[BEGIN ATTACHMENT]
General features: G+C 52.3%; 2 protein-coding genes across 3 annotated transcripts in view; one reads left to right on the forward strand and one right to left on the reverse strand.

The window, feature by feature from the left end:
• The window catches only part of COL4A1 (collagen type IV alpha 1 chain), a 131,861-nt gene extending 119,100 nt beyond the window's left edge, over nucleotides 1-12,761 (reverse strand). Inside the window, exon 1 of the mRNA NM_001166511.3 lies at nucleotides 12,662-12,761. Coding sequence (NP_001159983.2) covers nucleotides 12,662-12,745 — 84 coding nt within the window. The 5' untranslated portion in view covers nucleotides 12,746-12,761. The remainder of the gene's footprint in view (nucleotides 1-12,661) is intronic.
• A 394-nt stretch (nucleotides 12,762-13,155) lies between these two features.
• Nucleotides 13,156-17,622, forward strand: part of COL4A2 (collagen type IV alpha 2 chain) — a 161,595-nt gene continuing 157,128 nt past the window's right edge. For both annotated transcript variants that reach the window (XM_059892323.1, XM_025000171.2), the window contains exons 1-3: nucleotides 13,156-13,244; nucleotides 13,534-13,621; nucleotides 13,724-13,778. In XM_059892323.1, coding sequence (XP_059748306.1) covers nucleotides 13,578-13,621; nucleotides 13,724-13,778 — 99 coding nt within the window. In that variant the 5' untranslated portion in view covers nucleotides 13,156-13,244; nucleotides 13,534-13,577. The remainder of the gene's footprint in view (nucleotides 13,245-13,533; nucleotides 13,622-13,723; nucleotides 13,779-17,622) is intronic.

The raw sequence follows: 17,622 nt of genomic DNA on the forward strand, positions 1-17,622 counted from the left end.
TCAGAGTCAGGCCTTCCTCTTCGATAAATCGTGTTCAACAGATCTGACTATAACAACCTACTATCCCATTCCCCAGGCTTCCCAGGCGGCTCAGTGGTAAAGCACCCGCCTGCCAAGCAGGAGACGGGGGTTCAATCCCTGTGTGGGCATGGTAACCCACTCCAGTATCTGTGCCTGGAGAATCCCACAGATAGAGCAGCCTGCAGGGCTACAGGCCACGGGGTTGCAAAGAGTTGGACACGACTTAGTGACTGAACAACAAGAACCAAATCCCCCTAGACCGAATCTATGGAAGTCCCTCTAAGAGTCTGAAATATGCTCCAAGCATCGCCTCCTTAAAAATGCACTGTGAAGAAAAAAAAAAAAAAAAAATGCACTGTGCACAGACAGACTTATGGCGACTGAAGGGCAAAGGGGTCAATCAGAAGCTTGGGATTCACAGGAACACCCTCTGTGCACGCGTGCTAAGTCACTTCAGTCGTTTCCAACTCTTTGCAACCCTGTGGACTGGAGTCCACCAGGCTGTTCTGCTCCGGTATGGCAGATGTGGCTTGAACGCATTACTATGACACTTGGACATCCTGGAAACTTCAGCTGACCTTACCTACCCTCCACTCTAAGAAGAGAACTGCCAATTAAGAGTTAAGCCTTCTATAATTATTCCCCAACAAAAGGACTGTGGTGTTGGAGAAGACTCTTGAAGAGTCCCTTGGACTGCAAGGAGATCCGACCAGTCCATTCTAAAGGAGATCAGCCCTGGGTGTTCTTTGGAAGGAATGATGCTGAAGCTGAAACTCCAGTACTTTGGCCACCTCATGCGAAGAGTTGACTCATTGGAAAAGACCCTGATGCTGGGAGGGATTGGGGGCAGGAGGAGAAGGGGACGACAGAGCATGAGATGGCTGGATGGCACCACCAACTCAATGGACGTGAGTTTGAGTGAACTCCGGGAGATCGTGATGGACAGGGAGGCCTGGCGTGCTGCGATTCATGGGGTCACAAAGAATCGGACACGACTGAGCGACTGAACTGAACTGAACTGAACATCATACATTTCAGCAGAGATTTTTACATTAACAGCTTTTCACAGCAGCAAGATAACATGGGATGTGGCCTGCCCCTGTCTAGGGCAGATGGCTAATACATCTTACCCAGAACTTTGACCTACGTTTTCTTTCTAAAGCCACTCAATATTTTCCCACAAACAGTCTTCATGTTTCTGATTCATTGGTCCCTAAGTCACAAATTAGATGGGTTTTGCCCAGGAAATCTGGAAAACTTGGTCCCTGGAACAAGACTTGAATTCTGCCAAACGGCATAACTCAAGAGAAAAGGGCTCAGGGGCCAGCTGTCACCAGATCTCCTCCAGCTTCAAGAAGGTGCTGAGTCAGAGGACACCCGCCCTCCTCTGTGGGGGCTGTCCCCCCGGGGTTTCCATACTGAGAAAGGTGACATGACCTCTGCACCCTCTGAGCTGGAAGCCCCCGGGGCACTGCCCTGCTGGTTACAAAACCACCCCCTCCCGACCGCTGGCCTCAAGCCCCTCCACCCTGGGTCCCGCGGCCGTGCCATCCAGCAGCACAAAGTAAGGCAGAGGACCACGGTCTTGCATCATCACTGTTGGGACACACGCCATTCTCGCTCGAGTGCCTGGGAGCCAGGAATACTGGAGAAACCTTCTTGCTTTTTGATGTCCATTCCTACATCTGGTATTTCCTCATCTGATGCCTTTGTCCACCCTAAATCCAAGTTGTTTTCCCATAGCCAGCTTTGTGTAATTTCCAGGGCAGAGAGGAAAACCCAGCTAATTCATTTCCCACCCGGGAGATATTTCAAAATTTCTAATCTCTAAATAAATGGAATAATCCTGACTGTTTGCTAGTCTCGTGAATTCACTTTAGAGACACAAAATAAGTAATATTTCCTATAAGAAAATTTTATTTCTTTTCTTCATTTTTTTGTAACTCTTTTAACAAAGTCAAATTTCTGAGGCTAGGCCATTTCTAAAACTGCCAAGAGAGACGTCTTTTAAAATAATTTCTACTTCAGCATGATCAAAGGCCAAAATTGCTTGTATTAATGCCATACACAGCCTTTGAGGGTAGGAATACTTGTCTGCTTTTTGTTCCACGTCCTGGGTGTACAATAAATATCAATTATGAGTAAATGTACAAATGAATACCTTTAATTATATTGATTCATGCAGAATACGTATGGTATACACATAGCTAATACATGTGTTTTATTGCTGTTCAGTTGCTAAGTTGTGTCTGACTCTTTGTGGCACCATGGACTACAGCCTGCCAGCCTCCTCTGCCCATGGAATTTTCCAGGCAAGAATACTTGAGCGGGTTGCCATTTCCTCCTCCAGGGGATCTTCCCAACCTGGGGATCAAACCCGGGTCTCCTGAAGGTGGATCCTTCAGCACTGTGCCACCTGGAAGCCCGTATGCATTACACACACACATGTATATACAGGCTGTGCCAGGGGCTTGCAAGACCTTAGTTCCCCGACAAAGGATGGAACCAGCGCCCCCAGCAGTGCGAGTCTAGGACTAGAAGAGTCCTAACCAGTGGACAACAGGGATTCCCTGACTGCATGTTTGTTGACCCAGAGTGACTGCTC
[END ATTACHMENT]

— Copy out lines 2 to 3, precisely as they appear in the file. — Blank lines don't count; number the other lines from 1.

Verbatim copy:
The window, feature by feature from the left end:
• The window catches only part of COL4A1 (collagen type IV alpha 1 chain), a 131,861-nt gene extending 119,100 nt beyond the window's left edge, over nucleotides 1-12,761 (reverse strand). Inside the window, exon 1 of the mRNA NM_001166511.3 lies at nucleotides 12,662-12,761. Coding sequence (NP_001159983.2) covers nucleotides 12,662-12,745 — 84 coding nt within the window. The 5' untranslated portion in view covers nucleotides 12,746-12,761. The remainder of the gene's footprint in view (nucleotides 1-12,661) is intronic.